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COMICS: This post by Sean Collins reminds me of something very funny. In it, Sean continues a discussion he's apparently been having about the perrenially fun topic of superhero comics dominating Direct Market comics shops. The point he makes is that since DM comic book stores are, and always have been, superhero focused that non-superhero comics won't sell there. He's right, of course. What's funny to me about this is how closely this follows what Warren Ellis has been saying recently. As much as people like to bash Warren, the general thinking among those few people who bother to think about comics tends to hew pretty closely to his ideas. Whether people actually do listen to Warren despite their own protestations (not that Sean himself has any thoughts about Warren Ellis, he's just the one who made me think about this) or whether nobody listens to Warren but he's always ahead of the curve is for somebody else to figure out.

What Warren has been saying, and what I've been agreeing with for quite a while, is that the fight for opening up the DM for non-superhero comics is pretty much a lost cause. The people running the shops (barring people like James Sime who actually care about making money, not talking about Green Lantern with their buddies), the people doing almost all the shopping, and the companies selling most of the product in the DM are all adamantly against anything new and against anything that isn't superhero making any inroads. When faced with a brick wall of such gigantic preportions, you can either chip your way through it bit by bit or you can walk around it. Manga has not only helped open up a new road around the brick wall of the DM for non-superhero comics, it has paved, painted and lit it. It's now up to publishers to get on the road and finally move toward the future.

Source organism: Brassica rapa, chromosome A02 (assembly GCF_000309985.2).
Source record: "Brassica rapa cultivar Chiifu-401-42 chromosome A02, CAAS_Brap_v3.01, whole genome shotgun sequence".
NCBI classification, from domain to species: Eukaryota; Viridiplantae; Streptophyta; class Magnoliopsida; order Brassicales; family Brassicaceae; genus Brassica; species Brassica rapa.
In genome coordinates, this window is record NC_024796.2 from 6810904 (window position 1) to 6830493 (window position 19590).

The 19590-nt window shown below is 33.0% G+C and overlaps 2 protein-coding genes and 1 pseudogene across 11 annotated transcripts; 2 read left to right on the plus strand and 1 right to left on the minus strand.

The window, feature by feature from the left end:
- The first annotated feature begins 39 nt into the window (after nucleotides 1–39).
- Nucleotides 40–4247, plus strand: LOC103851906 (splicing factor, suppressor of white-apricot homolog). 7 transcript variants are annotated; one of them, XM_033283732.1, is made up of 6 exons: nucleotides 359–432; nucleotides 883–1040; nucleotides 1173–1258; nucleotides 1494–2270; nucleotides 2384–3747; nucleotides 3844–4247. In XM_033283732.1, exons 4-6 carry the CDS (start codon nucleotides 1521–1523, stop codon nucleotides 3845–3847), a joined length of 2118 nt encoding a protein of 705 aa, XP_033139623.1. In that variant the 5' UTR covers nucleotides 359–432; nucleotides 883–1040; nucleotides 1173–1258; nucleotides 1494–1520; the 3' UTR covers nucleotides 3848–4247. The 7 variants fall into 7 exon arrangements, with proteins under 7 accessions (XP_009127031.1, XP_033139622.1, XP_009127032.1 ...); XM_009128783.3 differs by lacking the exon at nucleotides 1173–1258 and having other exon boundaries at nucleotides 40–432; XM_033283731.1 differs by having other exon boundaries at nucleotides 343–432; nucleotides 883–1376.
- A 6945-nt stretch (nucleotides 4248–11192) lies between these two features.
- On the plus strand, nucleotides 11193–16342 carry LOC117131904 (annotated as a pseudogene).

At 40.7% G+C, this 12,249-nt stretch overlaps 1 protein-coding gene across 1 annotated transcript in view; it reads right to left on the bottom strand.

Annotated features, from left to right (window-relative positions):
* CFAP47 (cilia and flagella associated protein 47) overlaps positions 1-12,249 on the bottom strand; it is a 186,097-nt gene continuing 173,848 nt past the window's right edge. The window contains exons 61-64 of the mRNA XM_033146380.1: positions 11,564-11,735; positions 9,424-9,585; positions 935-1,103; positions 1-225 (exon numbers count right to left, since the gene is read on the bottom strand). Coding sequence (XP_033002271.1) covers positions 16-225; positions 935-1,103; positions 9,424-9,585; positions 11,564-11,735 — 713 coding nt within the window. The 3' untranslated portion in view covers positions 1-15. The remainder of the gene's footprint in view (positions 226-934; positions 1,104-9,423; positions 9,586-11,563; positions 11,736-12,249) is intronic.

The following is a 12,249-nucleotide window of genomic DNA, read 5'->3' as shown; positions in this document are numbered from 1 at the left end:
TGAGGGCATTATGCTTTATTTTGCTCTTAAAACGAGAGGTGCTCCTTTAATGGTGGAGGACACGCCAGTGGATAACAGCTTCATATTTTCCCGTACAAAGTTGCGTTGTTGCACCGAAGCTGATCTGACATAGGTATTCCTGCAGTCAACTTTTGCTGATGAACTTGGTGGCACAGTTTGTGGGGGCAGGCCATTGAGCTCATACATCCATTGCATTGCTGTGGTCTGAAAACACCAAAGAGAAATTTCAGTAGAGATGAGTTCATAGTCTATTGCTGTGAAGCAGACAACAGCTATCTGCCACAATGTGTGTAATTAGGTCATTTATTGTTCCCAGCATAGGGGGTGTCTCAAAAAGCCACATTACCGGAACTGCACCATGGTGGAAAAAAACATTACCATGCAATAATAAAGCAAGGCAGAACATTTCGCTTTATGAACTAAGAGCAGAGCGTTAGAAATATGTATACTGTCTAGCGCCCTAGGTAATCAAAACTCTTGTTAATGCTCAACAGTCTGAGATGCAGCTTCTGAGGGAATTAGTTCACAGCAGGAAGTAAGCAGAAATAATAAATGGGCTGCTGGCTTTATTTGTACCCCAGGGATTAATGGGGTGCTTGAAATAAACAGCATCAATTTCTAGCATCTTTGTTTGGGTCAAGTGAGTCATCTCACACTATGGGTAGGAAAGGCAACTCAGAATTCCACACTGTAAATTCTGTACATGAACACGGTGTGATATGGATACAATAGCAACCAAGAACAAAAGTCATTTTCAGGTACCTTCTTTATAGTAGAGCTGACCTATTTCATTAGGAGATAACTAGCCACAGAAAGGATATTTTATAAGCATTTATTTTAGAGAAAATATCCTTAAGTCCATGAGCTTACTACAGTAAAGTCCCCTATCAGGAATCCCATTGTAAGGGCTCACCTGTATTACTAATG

The recent discussions of this topic always leads me to think about the book from a few years ago called The Innovator's Dilemma (I've made this point before so excuse me if you've heard this). One of the points of that book is that the road to ruin for a lot of companies has been following exactly what their customers want. The problem of Giving Them What They Want is that you get too comfortable with your current customers and make no effort to look into anything new. Then when something new comes along, your competition (who either aren't large enough to have the large existing customer base in place that you have or are new to the industry) sees the new thing as a new way to get customers, gets a lot of new customers who didn't want what you were supplying and you eventually whither and die as your customer dwindle or move to the new thing. The parallels with the DM are pretty clear if you think of super-hero shops as one entity (which I'm comfortable doing since you can walk into 90% of the comics shops in the US and know what they're going to have the same as if they all had the same franchise name above the door). Superhero-focused comic shops have a large and generally change-adverse audience that is keeping it alive, albeit barely. These customers by-and-large do not like non-superhero comics so those shops have no reason to stock them. This suits both parties just fine. The shops keep their audience and the audience keeps the product it likes. Now comes bookstores and an increasing number of mainstream stores that stock non-superhero comics for people who didn't read comics before. This is the crucial element. People buying manga and non-superhero comics didn't frequent superhero shops before so these new shops aren't taking customers away from the superhero stores so their impact is largely ignored by those shops. Hence the wishful thinking of a lot of people in the DM of ignoring manga or thinking it's a fad. The problem for the DM is the same for all businesses where new technologies or products come along, most people end up wanting the new thing, no matter how you repackage, rethink, give away, or promote the old thing. The old audience just becomes life-support, keeping you going in the short term only until there's not enough life left even for the machines to puff up.

To bring this monster of a post back around to the original point, the DM is a sinking ship and if you look at history, it's almost inevitable that it be this way. The new mainstream comic shops and stores are where non-superhero comics need to be, not in the DM.